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(Economic) War in the Pacific

Back in March, we talked about Myanmar – and the massive investment opportunity taking shape there.

I know it sounds like an obscure country with limited prospects, but I assure you, it’s not. And I’ll have even more information for you once I get back from the Myanmar 2013 Investment Summit in Hong Kong.

But today, I don’t just want to talk about Myanmar. I want to talk about another regional economic power: Malaysia.

Both of these countries are vital to global trade, and their respective roles are becoming increasingly entangled.

You see, with its positioning near the South China Sea, Malaysia is a vital trade hub and home to one of the world’s most crucial shipping lanes – the Strait of Malacca.

We’ve talked about choke points before – namely the Suez Canal and Strait of Hormuz.

Well, the Strait of Malacca, which runs a long, narrow distance between Malaysia and Indonesia, is in that category of importance.

More than 60,000 ships carrying 40% of the world’s cargo pass through the strait each year. Merchandise going from China to Europe crosses paths with supertankers loaded with oil headed from the Middle East to China and Japan.

Indeed, about 15 million barrels of oil – including 80% of China’s crude imports – pass through the Strait of Malacca each day, compared to roughly 17 million barrels for the Strait of Hormuz. Yet, while the Strait of Hormuz is 27 miles wide at its narrowest point, the Strait of Malacca forms a bottleneck that’s less than two miles across.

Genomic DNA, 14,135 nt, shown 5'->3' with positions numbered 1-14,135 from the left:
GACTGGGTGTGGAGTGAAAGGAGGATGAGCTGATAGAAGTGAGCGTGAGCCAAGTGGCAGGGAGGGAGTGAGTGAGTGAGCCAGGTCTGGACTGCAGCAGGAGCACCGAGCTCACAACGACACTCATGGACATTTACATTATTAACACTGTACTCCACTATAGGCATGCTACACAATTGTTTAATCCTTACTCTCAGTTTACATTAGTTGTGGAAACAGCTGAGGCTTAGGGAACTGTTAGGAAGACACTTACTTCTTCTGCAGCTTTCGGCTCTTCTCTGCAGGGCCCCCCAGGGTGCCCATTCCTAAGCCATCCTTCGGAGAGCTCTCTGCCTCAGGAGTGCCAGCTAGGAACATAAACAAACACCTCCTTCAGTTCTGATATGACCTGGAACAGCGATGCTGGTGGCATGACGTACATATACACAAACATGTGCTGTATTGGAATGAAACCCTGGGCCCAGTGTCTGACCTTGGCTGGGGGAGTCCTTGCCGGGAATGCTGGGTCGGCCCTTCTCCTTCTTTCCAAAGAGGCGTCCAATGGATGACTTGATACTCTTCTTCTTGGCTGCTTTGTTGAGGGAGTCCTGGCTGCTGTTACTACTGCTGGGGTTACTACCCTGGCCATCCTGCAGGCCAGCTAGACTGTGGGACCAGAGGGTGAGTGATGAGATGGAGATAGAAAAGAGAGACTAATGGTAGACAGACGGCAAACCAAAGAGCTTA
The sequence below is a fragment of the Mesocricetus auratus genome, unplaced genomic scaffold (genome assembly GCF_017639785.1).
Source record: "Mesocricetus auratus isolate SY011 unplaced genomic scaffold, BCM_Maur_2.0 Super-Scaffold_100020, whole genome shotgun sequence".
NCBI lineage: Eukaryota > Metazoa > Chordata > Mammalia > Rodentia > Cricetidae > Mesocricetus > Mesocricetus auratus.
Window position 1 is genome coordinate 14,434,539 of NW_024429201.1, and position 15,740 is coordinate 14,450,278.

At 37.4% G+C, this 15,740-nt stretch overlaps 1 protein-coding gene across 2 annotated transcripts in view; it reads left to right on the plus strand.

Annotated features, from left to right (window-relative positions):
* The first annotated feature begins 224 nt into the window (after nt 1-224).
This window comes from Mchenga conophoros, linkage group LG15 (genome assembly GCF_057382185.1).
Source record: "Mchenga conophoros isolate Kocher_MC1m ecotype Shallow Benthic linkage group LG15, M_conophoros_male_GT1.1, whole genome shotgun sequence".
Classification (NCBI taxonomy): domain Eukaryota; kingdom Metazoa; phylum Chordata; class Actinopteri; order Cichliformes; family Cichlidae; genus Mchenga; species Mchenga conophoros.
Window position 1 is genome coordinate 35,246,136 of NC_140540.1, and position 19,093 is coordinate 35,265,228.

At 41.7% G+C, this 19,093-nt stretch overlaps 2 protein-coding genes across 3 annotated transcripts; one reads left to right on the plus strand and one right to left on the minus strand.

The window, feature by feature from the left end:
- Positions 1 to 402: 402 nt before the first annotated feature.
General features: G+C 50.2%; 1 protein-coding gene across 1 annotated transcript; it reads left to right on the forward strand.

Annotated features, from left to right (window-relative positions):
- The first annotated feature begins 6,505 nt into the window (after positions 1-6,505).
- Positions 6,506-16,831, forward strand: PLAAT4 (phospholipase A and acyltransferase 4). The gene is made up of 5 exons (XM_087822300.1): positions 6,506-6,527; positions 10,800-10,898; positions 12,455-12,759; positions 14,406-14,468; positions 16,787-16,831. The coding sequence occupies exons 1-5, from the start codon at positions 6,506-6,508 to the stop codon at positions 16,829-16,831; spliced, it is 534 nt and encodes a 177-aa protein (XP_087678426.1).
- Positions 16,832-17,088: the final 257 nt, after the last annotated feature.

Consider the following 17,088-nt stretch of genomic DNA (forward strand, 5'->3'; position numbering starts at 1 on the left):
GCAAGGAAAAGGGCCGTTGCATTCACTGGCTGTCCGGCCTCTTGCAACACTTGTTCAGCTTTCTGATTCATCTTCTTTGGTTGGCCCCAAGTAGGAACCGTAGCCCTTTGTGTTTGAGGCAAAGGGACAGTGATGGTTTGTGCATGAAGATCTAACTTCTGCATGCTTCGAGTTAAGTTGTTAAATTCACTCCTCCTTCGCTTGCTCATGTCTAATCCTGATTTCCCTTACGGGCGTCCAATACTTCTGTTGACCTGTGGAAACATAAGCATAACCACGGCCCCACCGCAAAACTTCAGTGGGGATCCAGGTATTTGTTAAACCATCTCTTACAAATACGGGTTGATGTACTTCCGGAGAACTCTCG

The strait is equally vital to Japan, as it’s a passage for 90% of that country’s oil imports.

Basically, the world’s second- and third-largest economies would come to a halt if the strait were closed down for any reason. Fortunately, the Strait of Malacca is surrounded by three moderate countries: Malaysia, Indonesia and Singapore.

Malaysia and Indonesia are majority Muslim countries, and they don’t have a history of adversity when it comes to trade or foreign relations. Instead, the major incidents that have hamstrung traffic in the strait involve piracy. For that reason, each country maintains an active navy or coast guard.

Still, shipping through the strait can be expensive, which brings us back to Myanmar. Indeed, China incurs more expenses shipping through the Strait of Malacca than any other country. But there’s a way that those expenses can be avoided.

Instead of shipping goods through the strait, China could export its goods out of Myanmar – its neighbor to the southwest, which sits on the Bay of Bengal near India. Moving goods out of Myanmar would bypass the Strait of Malacca entirely.

Of course, this idea isn’t unique to China. Japan had the same idea. Now, both countries are pumping hundreds of millions of dollars into Myanmar to secure its strategic ports on the Indian Ocean and cut down on transport costs.

But that’s not all. In addition to being a key transportation hub, Myanmar also boasts the world’s ninth largest reserves of natural gas. Obviously, both Japan and China are interested in those, as well.

That’s why Myanmar is all the rage right now for frontier investing. It’s resource-rich, strategically important and relatively underdeveloped.

Now, as we’ve seen in the past, the boom and bust cycles for emerging markets can be both euphoric and brutal. But that’s why I’m here to get a firsthand look myself.

I’ll have more information for you after the conference.

And “the chase” continues,

Karim Rahemtulla